Division of Parramatta
The Division of Parramatta is an Australian electoral division in the state of New South Wales. The division was created in 1900 and was one of the original 65 divisions contested at the first federal election, it is named for the locality of Parramatta. The name Parramatta has been sourced to an Aboriginal word for the area; the Darug people had lived in the area for many generations, regarded the area as a food bowl, rich in food from the river and forests. They called the area Baramada or Burramatta which means "the place where the eels lie down"; the division is based in the western suburbs of Sydney. Besides Parramatta, it includes Camellia, Constitution Hill, Dundas Valley, Harris Park, Mays Hill, North Parramatta, Rosehill, Telopea, Westmead; the current Member for the Division of Parramatta, since the 2004 federal election, is Julie Owens, a member of the Australian Labor Party. As created, it covered the outer northwestern suburbs of Sydney, though that city's dramatic growth made it an urban seat after World War II.
For most of the first seven decades after Federation, it included a large amount of conservative-leaning territory that swamped Parramatta itself, a working-class area. As a result, the seat was held by the Liberals and their predecessors for all but one term from Federation until 1977. A redistribution ahead of the 1977 election split Parramatta in half. Most of the wealthier eastern half became the comfortably safe Liberal seat of Dundas. Most of the western half, including the bulk of the Parramatta LGA, became the core of a marginal Labor seat that retained the Parramatta name, as per Australian Electoral Commission guidelines that require the names of original Federation electorates to be preserved where possible. However, the reconfigured Parramatta was anchored in traditionally pro-Labor territory in western Sydney. Parramatta's Liberal incumbent, Phillip Ruddock, opted to follow most of his base into Dundas, allowing his 1975 challenger, John Brown to become only the second Labor member to win Parramatta.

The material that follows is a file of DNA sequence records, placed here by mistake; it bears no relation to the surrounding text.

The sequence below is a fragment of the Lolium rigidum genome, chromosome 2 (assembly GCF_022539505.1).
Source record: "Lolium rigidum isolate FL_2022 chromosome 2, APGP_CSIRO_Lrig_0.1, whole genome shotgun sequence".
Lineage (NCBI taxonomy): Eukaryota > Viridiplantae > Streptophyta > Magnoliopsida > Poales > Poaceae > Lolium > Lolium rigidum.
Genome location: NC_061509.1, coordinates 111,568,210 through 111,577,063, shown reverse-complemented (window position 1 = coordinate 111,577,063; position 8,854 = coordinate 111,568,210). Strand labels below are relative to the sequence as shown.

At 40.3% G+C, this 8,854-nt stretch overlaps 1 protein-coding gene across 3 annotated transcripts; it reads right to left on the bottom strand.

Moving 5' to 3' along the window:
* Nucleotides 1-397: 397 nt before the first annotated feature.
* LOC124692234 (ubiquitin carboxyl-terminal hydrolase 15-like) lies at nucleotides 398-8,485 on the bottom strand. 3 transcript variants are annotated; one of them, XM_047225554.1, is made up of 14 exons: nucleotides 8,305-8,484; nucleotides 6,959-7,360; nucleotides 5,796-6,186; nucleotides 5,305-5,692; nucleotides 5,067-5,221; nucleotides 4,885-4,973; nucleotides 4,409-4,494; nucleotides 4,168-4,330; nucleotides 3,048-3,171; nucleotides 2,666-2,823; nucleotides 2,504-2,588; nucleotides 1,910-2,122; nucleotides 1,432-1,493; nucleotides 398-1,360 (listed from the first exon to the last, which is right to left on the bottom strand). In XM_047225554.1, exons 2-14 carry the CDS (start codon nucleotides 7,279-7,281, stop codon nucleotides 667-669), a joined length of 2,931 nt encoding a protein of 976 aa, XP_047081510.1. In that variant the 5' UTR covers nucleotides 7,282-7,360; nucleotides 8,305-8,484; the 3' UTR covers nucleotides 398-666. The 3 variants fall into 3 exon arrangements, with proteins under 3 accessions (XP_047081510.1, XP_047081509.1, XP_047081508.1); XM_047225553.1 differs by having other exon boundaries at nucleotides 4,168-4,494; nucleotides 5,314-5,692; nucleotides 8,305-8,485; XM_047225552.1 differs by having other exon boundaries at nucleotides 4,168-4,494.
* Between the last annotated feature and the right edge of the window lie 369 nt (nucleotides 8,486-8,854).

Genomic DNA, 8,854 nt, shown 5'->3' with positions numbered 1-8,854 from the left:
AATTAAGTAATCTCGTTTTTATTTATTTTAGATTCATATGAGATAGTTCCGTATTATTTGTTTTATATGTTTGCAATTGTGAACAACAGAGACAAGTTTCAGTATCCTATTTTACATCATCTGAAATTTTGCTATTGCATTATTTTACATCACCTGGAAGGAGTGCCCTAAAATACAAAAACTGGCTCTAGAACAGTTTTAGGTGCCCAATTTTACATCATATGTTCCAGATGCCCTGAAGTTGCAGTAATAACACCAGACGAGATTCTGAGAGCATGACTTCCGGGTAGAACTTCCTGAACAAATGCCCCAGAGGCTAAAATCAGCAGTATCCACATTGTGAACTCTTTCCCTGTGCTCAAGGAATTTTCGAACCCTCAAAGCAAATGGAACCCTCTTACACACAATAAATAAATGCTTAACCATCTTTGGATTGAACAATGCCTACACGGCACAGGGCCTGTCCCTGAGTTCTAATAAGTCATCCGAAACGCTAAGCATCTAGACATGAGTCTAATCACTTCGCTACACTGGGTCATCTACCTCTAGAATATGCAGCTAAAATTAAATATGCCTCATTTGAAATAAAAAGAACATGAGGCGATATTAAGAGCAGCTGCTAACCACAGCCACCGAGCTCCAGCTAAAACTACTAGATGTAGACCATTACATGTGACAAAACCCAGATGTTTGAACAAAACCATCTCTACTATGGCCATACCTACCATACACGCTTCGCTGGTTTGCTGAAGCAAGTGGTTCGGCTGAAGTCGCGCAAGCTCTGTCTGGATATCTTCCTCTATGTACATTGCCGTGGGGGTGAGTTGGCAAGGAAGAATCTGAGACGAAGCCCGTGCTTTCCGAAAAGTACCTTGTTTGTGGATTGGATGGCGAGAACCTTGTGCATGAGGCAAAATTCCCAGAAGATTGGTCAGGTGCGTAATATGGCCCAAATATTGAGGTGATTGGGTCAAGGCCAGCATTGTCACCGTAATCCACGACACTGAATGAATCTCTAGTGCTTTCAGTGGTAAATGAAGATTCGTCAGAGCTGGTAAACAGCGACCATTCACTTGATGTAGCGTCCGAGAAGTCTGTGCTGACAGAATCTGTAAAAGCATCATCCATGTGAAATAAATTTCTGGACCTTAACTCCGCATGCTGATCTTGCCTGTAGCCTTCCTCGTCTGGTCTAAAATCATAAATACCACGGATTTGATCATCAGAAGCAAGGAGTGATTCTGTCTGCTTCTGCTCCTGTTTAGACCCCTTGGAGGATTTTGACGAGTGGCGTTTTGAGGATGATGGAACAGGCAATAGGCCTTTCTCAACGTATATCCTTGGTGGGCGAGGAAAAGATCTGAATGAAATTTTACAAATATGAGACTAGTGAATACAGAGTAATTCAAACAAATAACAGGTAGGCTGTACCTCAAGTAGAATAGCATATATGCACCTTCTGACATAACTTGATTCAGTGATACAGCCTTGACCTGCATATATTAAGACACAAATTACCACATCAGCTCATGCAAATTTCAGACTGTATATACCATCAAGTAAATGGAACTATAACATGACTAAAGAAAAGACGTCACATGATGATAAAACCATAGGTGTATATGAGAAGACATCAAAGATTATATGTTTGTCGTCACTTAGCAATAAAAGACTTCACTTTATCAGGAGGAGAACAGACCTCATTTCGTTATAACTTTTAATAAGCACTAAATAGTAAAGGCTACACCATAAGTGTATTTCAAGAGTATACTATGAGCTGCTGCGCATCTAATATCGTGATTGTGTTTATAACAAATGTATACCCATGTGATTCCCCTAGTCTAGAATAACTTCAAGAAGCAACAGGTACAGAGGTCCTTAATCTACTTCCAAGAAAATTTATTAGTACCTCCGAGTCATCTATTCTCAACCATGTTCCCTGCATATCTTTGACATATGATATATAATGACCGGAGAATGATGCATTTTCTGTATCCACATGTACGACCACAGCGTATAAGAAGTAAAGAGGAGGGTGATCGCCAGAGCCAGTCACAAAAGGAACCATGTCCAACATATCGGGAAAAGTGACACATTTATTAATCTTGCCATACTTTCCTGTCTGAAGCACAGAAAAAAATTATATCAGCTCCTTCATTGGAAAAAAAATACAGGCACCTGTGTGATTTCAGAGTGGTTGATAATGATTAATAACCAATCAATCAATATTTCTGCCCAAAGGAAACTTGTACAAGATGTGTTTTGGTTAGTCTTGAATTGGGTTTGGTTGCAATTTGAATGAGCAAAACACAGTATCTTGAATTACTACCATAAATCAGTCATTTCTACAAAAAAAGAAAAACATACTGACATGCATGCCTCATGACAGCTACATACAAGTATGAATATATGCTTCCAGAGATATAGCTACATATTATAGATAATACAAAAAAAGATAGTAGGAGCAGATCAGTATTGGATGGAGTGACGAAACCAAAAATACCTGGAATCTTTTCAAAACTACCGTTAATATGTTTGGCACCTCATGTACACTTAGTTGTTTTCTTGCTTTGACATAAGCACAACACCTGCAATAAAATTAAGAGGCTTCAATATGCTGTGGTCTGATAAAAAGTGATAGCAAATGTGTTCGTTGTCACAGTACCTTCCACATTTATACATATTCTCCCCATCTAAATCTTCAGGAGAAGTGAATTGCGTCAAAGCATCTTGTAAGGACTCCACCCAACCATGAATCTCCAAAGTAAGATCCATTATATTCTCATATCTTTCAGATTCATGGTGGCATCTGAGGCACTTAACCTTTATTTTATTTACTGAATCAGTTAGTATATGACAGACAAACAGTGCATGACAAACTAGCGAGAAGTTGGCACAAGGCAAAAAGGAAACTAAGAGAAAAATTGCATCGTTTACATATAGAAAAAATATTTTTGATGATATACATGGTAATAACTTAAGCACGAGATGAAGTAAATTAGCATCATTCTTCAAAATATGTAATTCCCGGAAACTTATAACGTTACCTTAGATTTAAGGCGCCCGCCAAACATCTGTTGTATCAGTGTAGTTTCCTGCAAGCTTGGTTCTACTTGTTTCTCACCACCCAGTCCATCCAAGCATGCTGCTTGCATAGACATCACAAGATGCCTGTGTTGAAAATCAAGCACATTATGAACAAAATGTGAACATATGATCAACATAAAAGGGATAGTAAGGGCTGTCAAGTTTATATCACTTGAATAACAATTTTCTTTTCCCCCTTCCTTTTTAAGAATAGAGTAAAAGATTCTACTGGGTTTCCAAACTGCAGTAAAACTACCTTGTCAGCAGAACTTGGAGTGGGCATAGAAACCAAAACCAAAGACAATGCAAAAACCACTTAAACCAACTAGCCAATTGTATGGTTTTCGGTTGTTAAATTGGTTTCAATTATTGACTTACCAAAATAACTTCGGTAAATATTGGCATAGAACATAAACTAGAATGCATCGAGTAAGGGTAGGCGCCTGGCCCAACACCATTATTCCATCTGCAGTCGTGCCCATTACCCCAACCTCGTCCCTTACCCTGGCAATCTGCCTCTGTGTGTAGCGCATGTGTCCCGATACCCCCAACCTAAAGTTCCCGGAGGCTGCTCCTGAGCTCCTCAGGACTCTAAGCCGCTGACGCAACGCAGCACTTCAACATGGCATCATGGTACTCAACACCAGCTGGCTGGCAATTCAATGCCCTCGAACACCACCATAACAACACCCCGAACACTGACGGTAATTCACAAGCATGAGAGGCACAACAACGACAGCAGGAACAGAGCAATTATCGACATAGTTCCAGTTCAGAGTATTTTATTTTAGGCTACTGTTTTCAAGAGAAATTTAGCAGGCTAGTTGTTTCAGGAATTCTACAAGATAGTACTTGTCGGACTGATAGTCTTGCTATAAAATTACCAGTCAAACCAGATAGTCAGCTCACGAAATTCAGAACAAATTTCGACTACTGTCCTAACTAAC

Since it has been located between Labor's traditional heartland of western Sydney and the traditional Liberal stronghold of the North Shore. As a result, whenever the seat is redistributed, a shift of a few kilometres to the west or east can radically alter its political landscape. Most the 2006 redistribution shifted Parramatta from marginally Labor to notionally marginally Liberal; as was expected at the 2007 federal election, the incumbent Labor member, Julie Owens, held the seat ahead of Liberal candidate Colin Robinson, a member of the Electrical Trades Union, with an increased majority. Owens has subsequently been re-elected at the 2013 and 2016 elections; the latter victory came as Labor lost government, marking the second time that the Liberals and their predecessors have been in government without holding Parramatta. Prominent members of Parramatta over the years have included a former Prime Minister. Ruddock, a former Attorney-General and Immigration Minister represented the seat. Division of Parramatta - Australian Electoral Commission
Sky blue is the name of a colour that resembles the colour of the unclouded sky at noon reflecting off of a metallic surface. The entry for "sky-blue" in Murray's New English Dictionary reports a first sighting of the term in the article on "silver" in Ephraim Chambers's Cyclopaedia of 1728. However, many writers had used the term "sky blue" to name a colour before Chambers. For example, we find "sky blue" in A Collection of vol. 2, p. 322, where John Nieuhoff describes certain flowers: "they are of a lovely sky blue colour, yellow in the middle". The sense of this colour may have been first used in 1585 in a book by Nicolas de Nicolay where he stated "the tulbant of the merchant must be skie coloured". Displayed at right is the web colour sky blue. Celeste (Spanish:, is the colloquial name for the pale turquoise blue colour associated with Italian bicycle manufacturer Bianchi S.p. A and sometimes known as Bianchi Green. In Italian, as the name indicates, it is an attempt to reproduce the colour of clear skies.